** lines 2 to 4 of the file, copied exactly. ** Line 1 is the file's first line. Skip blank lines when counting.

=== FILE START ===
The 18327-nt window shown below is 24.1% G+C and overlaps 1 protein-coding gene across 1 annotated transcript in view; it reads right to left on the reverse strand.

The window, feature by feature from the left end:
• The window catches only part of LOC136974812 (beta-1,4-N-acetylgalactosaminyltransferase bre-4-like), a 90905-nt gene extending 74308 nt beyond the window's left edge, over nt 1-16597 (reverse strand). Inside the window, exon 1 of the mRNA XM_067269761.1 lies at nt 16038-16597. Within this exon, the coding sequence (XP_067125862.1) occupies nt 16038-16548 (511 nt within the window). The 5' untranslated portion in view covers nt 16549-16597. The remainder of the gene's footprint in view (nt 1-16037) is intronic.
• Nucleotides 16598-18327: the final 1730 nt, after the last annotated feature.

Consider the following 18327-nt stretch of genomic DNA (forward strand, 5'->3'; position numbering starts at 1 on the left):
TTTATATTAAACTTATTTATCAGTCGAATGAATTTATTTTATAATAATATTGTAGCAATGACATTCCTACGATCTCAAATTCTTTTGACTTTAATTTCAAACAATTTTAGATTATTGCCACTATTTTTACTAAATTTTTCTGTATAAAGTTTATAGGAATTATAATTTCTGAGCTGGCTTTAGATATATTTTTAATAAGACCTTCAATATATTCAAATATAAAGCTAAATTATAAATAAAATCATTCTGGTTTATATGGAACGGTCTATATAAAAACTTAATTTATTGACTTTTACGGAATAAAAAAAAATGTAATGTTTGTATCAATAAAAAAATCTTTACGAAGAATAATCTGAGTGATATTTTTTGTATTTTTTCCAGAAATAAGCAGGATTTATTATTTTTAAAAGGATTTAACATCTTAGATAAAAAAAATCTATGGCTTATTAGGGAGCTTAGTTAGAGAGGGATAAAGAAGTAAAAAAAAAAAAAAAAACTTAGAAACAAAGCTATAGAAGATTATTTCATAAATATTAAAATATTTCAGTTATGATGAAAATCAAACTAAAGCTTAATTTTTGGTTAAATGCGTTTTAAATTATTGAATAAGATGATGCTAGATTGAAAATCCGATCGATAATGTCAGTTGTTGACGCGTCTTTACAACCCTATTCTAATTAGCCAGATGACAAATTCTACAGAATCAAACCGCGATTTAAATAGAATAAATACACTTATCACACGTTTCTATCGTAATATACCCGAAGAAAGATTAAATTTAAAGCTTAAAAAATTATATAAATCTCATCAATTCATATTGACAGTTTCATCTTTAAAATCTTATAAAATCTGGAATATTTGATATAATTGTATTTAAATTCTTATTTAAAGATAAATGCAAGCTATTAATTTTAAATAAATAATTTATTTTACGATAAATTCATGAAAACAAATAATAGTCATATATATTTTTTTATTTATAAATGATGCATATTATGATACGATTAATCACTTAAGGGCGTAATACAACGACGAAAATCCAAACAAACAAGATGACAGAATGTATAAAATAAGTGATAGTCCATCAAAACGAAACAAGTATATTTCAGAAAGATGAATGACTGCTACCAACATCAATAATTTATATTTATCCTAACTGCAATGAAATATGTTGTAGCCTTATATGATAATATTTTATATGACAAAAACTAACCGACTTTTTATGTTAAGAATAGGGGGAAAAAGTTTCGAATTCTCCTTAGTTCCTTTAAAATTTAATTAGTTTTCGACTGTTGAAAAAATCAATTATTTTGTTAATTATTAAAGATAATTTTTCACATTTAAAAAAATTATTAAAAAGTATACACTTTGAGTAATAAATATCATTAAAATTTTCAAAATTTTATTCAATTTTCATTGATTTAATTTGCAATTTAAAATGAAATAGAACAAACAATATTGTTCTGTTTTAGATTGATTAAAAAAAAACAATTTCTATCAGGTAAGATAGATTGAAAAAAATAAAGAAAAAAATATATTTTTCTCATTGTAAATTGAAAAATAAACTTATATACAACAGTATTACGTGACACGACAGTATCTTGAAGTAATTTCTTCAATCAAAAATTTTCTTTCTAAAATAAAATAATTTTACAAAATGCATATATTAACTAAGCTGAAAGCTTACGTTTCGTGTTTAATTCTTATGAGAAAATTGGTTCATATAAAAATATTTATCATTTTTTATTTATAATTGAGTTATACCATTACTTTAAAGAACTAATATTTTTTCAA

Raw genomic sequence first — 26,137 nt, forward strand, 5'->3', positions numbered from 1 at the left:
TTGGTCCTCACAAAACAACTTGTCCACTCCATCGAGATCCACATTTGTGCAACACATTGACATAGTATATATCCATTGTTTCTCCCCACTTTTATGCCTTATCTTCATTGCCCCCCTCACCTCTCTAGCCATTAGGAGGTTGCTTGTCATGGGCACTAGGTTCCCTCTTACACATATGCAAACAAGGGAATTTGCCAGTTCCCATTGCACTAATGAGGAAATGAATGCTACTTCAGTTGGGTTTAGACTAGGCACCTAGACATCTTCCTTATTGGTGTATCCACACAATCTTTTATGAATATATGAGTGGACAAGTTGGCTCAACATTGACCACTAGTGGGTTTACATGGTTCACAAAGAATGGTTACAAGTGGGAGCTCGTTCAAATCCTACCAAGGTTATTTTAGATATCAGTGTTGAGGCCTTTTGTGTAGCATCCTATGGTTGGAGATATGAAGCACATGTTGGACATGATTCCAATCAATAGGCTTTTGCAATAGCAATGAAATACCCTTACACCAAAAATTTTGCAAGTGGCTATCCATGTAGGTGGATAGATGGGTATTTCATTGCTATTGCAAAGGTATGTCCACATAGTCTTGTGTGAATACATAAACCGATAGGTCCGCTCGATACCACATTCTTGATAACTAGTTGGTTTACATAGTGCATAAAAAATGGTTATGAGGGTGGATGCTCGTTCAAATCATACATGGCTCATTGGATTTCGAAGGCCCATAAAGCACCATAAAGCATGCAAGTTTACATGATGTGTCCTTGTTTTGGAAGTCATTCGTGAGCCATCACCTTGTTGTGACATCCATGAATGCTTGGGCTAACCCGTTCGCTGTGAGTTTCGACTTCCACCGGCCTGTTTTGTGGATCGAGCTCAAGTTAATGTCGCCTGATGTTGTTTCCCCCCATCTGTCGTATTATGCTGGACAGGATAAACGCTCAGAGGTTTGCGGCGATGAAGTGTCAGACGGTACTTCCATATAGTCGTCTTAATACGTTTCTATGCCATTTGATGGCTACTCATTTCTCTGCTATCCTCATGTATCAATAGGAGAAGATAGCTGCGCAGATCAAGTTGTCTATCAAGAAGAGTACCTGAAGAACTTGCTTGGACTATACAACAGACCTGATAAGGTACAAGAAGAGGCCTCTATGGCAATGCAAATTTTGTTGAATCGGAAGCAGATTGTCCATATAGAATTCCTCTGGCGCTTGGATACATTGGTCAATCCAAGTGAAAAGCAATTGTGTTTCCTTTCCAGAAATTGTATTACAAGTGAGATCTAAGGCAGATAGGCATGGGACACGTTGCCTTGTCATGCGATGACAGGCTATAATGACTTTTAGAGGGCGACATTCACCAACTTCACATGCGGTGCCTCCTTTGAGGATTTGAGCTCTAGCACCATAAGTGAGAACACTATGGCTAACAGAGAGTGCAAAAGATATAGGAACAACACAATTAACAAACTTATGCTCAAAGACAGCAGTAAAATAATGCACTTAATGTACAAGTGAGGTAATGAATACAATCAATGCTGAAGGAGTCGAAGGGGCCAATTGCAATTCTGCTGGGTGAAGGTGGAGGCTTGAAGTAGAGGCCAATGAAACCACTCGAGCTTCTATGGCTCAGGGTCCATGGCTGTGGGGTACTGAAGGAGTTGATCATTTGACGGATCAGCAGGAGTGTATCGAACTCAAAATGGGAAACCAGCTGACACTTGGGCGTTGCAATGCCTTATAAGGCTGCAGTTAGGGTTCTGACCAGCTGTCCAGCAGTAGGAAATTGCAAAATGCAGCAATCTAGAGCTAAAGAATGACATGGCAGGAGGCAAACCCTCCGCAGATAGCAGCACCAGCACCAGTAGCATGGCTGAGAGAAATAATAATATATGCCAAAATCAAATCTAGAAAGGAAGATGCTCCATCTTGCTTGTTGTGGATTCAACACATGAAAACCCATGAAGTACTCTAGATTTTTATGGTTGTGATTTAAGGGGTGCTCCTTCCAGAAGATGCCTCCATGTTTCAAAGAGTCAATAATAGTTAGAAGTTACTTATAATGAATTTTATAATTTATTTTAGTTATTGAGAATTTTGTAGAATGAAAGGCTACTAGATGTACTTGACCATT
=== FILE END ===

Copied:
The window, feature by feature from the left end:
• The window catches only part of LOC136974812 (beta-1,4-N-acetylgalactosaminyltransferase bre-4-like), a 90905-nt gene extending 74308 nt beyond the window's left edge, over nt 1-16597 (reverse strand). Inside the window, exon 1 of the mRNA XM_067269761.1 lies at nt 16038-16597. Within this exon, the coding sequence (XP_067125862.1) occupies nt 16038-16548 (511 nt within the window). The 5' untranslated portion in view covers nt 16549-16597. The remainder of the gene's footprint in view (nt 1-16037) is intronic.
• Nucleotides 16598-18327: the final 1730 nt, after the last annotated feature.